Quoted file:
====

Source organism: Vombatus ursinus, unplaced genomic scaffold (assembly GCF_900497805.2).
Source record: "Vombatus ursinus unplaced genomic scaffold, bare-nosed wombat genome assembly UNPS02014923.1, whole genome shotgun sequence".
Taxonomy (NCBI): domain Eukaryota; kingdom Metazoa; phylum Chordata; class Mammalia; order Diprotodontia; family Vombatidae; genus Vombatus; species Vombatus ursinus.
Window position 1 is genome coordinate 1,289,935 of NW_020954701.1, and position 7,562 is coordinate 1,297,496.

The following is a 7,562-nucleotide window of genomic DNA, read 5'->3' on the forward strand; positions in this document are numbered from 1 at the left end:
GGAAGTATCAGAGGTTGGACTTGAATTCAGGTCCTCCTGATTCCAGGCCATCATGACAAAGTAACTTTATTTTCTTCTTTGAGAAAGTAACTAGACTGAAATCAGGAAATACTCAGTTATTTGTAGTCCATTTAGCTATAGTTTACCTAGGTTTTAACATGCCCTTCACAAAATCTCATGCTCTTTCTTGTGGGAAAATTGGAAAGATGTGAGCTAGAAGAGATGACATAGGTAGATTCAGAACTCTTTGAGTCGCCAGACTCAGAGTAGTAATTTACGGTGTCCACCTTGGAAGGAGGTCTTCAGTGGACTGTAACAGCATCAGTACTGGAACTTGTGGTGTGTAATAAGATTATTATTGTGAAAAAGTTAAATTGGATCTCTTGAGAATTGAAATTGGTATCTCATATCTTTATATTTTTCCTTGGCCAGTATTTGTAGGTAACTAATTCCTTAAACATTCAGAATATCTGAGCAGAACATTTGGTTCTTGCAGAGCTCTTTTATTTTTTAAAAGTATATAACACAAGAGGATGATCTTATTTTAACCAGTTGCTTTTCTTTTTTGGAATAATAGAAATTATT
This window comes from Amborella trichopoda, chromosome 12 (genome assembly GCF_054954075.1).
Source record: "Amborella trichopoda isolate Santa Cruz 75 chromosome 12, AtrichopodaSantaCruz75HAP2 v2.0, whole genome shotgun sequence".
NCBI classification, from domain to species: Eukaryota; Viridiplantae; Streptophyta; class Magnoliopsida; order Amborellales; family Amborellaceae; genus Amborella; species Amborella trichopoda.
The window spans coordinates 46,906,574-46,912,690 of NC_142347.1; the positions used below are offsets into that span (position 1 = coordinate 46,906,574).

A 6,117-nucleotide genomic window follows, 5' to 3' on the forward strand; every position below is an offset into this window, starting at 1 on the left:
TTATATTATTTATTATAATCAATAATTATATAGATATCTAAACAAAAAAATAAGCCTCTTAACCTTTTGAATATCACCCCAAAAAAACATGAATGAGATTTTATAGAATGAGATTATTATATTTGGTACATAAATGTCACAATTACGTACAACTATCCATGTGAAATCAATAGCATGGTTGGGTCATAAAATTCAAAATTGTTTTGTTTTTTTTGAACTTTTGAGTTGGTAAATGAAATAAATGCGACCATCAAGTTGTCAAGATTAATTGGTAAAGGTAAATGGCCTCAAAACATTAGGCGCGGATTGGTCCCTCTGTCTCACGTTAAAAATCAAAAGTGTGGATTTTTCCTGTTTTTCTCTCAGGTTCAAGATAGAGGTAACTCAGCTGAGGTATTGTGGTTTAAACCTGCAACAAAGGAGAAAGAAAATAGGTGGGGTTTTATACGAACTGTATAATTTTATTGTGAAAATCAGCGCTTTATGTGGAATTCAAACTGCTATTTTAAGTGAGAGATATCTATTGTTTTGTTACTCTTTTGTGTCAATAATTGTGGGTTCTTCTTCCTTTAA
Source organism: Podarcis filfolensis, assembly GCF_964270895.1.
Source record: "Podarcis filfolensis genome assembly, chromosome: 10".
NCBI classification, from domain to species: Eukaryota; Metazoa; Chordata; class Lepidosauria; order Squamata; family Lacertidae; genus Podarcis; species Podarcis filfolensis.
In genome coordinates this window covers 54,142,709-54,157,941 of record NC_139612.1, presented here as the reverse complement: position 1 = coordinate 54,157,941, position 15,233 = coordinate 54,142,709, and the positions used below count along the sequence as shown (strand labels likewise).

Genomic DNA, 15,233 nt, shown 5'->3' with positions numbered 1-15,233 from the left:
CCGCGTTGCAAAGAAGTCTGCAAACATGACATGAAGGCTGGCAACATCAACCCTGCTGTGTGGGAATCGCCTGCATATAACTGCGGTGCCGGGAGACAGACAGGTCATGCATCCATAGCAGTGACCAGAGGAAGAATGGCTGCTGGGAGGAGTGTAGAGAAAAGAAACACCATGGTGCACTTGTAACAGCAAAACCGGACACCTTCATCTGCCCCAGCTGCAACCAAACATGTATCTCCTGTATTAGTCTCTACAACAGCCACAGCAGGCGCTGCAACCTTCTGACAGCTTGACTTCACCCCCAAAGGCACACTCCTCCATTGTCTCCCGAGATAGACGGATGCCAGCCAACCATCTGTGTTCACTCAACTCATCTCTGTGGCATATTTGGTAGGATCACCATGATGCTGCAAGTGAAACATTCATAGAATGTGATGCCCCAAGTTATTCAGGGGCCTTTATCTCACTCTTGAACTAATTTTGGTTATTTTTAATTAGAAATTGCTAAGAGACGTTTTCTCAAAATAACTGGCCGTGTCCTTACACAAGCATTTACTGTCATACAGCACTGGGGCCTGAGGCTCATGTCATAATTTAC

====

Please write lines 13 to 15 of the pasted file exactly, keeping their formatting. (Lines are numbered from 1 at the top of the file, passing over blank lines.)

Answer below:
Source organism: Podarcis filfolensis, assembly GCF_964270895.1.
Source record: "Podarcis filfolensis genome assembly, chromosome: 10".
NCBI classification, from domain to species: Eukaryota; Metazoa; Chordata; class Lepidosauria; order Squamata; family Lacertidae; genus Podarcis; species Podarcis filfolensis.